In my two weeks in Belgrade, I’ve already attended 3 rock concerts. The first was a big all-night festival in an outdoor arena that was unfortunately marred by a violent altercation in the moshpit, but I escaped unharmed and armed with a better sense of what sort of crowds and venues to avoid. Since then, I’ve already found what might be my favorite venue, the small club called ElektroPionir right next door to YUGO Vinyl, which hosts small alternative music concerts. I attended two over this weekend. The first was a gig by three young, local indie groups and the second a concert given by a cult 80s No Wave/art rock band from Zagreb, Trobecove krušne peći. I loved every minute and felt right at home in the crowds that came for these acts.

The latest stop on my Belgrade rock pilgrimage was a trip to the big flea market (buvljak) in Zemun. I had to take two buses clear to the other side of Belgrade first thing in the morning, my ears still ringing from the previous night’s very loud concert, but ye gods was I rewarded for the effort. I found another cache of excellent vintage new wave records, including a Yugoslav pressing of David Bowie’s Heroes. Even more amazing than this was the book of photos and essays Drugom Stranom: Almanah novog talas u SFRJ (The Other Side: An Almanac of the new wave in the SFRJ), edited by the writer David Albahari. I immediately recognized the trio on the book’s cover as the founding members of my favorite Belgrade band, Idoli, and struck up a conversation with the vendor, whose only wares were that book and two matchbox cars from the ‘70s.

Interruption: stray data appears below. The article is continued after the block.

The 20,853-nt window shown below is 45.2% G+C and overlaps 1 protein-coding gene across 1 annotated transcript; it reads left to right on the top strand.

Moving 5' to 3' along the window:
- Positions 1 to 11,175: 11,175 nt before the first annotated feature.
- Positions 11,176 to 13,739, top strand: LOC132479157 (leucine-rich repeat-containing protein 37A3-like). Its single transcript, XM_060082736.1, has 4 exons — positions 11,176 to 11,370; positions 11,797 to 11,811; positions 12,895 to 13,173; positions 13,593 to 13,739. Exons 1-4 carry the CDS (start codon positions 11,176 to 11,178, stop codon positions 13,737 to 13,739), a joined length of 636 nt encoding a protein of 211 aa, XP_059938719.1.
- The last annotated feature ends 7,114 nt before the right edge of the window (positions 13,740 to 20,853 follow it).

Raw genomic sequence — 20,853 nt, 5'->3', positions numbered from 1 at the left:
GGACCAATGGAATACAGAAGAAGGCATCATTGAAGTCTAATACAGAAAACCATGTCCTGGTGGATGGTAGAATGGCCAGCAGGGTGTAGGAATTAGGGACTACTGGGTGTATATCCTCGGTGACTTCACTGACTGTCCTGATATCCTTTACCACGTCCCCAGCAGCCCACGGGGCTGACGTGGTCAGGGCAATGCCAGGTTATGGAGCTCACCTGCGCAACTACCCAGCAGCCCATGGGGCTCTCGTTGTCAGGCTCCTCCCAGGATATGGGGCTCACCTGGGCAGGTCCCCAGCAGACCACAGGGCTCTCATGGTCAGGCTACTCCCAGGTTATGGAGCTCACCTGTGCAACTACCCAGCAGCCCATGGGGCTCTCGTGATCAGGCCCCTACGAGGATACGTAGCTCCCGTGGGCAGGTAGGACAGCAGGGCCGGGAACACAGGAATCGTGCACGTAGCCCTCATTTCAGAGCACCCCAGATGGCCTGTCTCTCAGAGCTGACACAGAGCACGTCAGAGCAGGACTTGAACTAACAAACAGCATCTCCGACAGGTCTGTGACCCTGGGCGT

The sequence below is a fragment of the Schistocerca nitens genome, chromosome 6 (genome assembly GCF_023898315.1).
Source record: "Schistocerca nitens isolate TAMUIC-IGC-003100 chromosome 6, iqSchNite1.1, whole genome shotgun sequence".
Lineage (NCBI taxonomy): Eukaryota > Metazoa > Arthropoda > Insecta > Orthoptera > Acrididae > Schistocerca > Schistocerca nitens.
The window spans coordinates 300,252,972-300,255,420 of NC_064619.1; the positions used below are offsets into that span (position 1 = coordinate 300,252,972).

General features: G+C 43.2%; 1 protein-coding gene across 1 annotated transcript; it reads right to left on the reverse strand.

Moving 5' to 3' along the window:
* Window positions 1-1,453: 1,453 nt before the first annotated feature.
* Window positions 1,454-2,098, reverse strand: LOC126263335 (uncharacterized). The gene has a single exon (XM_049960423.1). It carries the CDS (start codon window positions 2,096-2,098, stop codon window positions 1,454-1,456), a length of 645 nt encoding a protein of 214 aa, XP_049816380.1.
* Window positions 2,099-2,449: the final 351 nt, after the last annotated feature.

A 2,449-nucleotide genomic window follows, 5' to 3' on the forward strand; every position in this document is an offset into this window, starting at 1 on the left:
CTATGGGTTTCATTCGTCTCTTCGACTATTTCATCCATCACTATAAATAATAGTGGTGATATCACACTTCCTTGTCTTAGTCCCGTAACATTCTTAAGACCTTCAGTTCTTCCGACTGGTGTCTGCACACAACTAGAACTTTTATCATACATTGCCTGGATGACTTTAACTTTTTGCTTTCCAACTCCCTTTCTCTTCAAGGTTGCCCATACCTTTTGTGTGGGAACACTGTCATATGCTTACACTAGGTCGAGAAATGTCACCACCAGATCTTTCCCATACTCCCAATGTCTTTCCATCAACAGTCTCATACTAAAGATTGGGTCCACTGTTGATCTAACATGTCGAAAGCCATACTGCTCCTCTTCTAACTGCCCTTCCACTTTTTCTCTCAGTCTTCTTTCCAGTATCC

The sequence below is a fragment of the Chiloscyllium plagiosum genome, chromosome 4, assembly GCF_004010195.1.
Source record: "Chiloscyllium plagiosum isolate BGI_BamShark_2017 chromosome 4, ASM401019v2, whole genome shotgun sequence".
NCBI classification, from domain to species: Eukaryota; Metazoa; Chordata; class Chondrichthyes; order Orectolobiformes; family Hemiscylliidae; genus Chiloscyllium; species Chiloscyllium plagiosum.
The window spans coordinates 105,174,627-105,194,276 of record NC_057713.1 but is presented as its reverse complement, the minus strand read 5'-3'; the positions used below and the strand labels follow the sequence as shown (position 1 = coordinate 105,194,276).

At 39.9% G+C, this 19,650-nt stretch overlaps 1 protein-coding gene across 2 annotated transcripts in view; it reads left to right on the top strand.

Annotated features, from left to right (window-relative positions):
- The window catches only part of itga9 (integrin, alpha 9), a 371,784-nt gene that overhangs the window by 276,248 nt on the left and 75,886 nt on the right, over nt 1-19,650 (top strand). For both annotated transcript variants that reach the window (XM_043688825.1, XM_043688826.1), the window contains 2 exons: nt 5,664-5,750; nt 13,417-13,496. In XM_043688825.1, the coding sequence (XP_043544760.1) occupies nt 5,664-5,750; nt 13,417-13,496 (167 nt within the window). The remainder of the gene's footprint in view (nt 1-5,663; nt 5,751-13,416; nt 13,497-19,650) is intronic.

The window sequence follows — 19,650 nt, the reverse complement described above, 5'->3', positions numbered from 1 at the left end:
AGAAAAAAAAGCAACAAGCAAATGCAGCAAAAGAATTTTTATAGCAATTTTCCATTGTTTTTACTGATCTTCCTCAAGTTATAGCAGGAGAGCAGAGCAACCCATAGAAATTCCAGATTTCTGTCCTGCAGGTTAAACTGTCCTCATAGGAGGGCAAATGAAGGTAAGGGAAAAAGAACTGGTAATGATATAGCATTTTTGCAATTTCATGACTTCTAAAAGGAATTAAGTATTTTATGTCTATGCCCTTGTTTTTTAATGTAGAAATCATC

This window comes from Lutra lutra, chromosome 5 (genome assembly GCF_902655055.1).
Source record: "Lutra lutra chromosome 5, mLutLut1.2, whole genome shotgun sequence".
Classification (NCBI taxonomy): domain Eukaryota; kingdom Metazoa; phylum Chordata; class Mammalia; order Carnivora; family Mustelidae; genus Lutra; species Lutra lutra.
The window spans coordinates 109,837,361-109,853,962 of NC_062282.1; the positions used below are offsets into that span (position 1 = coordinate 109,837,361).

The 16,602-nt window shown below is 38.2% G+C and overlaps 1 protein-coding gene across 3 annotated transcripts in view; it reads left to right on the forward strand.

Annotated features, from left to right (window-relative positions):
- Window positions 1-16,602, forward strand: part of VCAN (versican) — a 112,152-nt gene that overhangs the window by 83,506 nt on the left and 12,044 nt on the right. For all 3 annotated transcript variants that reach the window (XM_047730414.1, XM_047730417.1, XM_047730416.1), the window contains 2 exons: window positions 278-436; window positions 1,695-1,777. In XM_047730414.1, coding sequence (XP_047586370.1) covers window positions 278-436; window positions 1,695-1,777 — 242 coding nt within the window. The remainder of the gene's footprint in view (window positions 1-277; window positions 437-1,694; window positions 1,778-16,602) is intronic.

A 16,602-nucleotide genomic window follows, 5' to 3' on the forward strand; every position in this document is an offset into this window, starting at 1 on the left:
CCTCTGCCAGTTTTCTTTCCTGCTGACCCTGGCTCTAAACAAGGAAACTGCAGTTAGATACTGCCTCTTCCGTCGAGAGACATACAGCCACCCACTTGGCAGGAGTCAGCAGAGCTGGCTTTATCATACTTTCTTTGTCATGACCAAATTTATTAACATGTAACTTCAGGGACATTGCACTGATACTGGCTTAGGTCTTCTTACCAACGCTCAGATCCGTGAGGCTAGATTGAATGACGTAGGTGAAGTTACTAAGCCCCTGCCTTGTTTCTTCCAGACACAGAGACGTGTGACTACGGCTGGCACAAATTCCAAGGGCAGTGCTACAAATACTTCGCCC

I came to this city with love and reverence for its musical history. I am now in awe of Belgrade as a living, creating, generous city which so richly rewards its seekers with  treasures both material and immaterial. I look forward to continuing my journey of discovery and learning here, and eagerly anticipate a future time when I may begin to return the favors of the city and its brilliant artists by promoting them in my work.

By: Maya Garcia

Program: Balkan Language Initiative

Term: Summer 2017